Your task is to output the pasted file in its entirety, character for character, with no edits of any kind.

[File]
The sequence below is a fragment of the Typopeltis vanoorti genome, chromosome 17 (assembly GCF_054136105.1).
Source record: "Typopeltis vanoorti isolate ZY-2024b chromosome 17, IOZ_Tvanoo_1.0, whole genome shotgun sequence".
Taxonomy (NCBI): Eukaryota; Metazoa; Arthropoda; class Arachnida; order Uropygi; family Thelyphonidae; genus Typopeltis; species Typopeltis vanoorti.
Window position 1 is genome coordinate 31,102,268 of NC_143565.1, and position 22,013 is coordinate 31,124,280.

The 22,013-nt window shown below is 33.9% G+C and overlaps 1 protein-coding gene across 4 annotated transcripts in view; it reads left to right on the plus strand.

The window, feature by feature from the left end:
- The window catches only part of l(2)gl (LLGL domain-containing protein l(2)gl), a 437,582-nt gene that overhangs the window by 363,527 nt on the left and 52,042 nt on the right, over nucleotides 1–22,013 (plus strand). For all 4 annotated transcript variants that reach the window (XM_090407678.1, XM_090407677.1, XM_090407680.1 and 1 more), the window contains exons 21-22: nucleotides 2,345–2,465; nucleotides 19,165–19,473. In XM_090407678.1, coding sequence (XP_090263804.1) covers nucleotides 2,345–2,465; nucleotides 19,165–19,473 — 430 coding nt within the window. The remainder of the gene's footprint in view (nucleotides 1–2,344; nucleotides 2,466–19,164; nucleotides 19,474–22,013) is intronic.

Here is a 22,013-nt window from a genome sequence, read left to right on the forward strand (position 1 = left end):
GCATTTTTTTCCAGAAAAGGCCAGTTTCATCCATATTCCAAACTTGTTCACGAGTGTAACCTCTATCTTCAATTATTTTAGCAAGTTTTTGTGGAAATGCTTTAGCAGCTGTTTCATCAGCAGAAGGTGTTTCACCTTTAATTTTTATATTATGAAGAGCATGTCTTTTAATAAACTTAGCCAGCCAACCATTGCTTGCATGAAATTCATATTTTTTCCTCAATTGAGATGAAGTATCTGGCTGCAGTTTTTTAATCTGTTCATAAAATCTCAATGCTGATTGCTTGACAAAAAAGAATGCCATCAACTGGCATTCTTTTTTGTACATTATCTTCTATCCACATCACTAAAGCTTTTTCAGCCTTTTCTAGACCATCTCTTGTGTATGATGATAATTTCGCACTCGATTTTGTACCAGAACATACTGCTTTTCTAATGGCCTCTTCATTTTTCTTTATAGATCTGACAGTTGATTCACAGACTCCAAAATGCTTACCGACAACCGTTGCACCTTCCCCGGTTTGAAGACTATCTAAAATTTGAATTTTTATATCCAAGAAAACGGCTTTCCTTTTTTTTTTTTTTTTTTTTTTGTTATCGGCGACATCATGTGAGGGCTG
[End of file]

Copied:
The sequence below is a fragment of the Typopeltis vanoorti genome, chromosome 17 (assembly GCF_054136105.1).
Source record: "Typopeltis vanoorti isolate ZY-2024b chromosome 17, IOZ_Tvanoo_1.0, whole genome shotgun sequence".
Taxonomy (NCBI): Eukaryota; Metazoa; Arthropoda; class Arachnida; order Uropygi; family Thelyphonidae; genus Typopeltis; species Typopeltis vanoorti.
Window position 1 is genome coordinate 31,102,268 of NC_143565.1, and position 22,013 is coordinate 31,124,280.

The 22,013-nt window shown below is 33.9% G+C and overlaps 1 protein-coding gene across 4 annotated transcripts in view; it reads left to right on the plus strand.

The window, feature by feature from the left end:
- The window catches only part of l(2)gl (LLGL domain-containing protein l(2)gl), a 437,582-nt gene that overhangs the window by 363,527 nt on the left and 52,042 nt on the right, over nucleotides 1–22,013 (plus strand). For all 4 annotated transcript variants that reach the window (XM_090407678.1, XM_090407677.1, XM_090407680.1 and 1 more), the window contains exons 21-22: nucleotides 2,345–2,465; nucleotides 19,165–19,473. In XM_090407678.1, coding sequence (XP_090263804.1) covers nucleotides 2,345–2,465; nucleotides 19,165–19,473 — 430 coding nt within the window. The remainder of the gene's footprint in view (nucleotides 1–2,344; nucleotides 2,466–19,164; nucleotides 19,474–22,013) is intronic.

Here is a 22,013-nt window from a genome sequence, read left to right on the forward strand (position 1 = left end):
GCATTTTTTTCCAGAAAAGGCCAGTTTCATCCATATTCCAAACTTGTTCACGAGTGTAACCTCTATCTTCAATTATTTTAGCAAGTTTTTGTGGAAATGCTTTAGCAGCTGTTTCATCAGCAGAAGGTGTTTCACCTTTAATTTTTATATTATGAAGAGCATGTCTTTTAATAAACTTAGCCAGCCAACCATTGCTTGCATGAAATTCATATTTTTTCCTCAATTGAGATGAAGTATCTGGCTGCAGTTTTTTAATCTGTTCATAAAATCTCAATGCTGATTGCTTGACAAAAAAGAATGCCATCAACTGGCATTCTTTTTTGTACATTATCTTCTATCCACATCACTAAAGCTTTTTCAGCCTTTTCTAGACCATCTCTTGTGTATGATGATAATTTCGCACTCGATTTTGTACCAGAACATACTGCTTTTCTAATGGCCTCTTCATTTTTCTTTATAGATCTGACAGTTGATTCACAGACTCCAAAATGCTTACCGACAACCGTTGCACCTTCCCCGGTTTGAAGACTATCTAAAATTTGAATTTTTATATCCAAGAAAACGGCTTTCCTTTTTTTTTTTTTTTTTTTTTTGTTATCGGCGACATCATGTGAGGGCTG